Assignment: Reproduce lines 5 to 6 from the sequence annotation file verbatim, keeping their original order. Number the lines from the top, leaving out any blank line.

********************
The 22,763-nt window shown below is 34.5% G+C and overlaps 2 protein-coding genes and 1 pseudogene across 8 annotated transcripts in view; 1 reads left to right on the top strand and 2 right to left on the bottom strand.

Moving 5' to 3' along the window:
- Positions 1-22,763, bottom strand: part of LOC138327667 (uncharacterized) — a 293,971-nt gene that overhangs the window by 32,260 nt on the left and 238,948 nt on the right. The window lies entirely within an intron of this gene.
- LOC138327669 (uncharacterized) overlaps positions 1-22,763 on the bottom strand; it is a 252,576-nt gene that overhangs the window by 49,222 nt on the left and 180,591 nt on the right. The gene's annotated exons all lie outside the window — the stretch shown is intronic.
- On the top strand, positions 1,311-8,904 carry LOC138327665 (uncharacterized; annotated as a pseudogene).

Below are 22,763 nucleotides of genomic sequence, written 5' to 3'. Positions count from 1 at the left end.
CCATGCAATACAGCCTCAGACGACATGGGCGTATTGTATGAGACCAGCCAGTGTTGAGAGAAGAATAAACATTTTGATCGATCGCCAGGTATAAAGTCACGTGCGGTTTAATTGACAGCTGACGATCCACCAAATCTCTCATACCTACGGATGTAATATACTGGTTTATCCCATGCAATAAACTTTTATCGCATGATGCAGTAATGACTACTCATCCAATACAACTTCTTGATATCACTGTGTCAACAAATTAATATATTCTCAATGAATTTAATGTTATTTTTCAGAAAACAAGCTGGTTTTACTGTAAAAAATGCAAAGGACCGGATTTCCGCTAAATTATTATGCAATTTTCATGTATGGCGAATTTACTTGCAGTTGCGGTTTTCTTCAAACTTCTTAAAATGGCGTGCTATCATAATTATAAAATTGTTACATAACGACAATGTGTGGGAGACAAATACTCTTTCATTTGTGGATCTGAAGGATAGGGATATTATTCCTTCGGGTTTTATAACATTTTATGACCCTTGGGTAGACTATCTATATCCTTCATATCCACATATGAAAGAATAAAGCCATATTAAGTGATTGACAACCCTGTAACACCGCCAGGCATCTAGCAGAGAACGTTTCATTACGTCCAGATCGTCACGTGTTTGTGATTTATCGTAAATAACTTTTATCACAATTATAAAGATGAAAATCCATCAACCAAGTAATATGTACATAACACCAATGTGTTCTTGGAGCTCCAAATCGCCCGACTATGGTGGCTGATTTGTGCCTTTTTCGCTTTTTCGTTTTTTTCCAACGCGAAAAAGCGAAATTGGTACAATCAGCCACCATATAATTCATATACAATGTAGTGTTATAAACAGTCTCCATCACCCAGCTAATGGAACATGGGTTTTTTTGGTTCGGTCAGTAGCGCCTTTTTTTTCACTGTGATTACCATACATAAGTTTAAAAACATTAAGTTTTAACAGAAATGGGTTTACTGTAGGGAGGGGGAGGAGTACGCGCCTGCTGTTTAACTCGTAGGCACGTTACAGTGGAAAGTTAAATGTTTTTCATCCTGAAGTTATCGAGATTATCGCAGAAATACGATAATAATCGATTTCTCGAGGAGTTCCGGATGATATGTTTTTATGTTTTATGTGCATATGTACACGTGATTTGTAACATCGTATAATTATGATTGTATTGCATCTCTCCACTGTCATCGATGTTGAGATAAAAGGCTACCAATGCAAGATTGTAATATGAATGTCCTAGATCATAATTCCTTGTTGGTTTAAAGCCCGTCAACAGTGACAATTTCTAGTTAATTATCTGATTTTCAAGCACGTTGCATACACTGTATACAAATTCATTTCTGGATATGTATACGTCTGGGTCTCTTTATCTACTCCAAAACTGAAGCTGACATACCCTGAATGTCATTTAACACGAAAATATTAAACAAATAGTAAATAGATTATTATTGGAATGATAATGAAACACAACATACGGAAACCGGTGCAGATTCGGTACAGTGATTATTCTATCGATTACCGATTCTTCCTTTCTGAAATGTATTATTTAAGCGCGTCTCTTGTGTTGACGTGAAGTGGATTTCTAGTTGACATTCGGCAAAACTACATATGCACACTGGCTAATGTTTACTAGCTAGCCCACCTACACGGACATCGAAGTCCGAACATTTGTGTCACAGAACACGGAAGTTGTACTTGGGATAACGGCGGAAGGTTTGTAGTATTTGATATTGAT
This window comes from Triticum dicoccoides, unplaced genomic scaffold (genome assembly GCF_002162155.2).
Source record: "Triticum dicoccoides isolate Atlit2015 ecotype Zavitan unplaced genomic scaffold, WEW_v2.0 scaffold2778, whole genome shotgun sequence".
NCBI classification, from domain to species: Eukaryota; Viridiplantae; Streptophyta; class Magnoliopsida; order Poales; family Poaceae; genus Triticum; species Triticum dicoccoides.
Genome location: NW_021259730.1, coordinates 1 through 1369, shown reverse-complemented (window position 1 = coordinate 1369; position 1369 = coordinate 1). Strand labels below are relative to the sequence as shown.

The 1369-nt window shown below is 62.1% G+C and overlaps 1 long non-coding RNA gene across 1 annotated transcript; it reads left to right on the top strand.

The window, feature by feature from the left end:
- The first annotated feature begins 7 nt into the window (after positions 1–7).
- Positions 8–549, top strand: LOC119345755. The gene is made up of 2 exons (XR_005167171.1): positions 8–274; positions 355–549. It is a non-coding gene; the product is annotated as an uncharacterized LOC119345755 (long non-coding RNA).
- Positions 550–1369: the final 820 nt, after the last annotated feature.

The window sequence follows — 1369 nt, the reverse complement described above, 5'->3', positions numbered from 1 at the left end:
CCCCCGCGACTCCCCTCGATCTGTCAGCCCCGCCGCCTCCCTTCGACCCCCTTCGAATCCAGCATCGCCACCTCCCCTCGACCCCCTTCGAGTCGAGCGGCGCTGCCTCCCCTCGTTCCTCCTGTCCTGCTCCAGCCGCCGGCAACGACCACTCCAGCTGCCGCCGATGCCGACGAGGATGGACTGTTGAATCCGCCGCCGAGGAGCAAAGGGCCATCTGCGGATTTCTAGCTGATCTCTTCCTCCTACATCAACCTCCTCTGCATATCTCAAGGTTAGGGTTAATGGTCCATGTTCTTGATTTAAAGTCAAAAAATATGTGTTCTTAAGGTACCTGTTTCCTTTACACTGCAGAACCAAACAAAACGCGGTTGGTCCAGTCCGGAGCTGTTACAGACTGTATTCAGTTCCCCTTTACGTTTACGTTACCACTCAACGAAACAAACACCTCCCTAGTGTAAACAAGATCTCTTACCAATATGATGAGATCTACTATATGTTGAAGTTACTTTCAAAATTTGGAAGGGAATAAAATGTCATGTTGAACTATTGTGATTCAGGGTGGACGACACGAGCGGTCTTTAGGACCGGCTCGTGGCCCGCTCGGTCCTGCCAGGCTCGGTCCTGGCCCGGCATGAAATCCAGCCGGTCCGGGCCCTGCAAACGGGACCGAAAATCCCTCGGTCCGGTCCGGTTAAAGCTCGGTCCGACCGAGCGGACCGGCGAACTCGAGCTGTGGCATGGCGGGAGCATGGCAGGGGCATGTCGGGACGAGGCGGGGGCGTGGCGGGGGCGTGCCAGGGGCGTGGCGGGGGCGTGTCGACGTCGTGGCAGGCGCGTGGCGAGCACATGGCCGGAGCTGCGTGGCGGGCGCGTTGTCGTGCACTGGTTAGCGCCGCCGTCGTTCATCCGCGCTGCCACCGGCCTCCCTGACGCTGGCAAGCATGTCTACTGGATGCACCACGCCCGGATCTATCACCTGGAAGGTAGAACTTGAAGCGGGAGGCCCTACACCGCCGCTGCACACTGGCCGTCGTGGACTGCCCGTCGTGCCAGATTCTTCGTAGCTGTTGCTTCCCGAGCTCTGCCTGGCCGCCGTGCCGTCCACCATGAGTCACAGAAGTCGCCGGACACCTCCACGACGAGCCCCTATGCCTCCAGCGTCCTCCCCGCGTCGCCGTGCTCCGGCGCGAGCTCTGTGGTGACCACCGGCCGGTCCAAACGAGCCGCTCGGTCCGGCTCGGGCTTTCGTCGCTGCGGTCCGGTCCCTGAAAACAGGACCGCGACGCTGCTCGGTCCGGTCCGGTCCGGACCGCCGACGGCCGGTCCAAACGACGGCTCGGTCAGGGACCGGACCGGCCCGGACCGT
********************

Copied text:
- On the top strand, positions 1,311-8,904 carry LOC138327665 (uncharacterized; annotated as a pseudogene).

Below are 22,763 nucleotides of genomic sequence, written 5' to 3'. Positions count from 1 at the left end.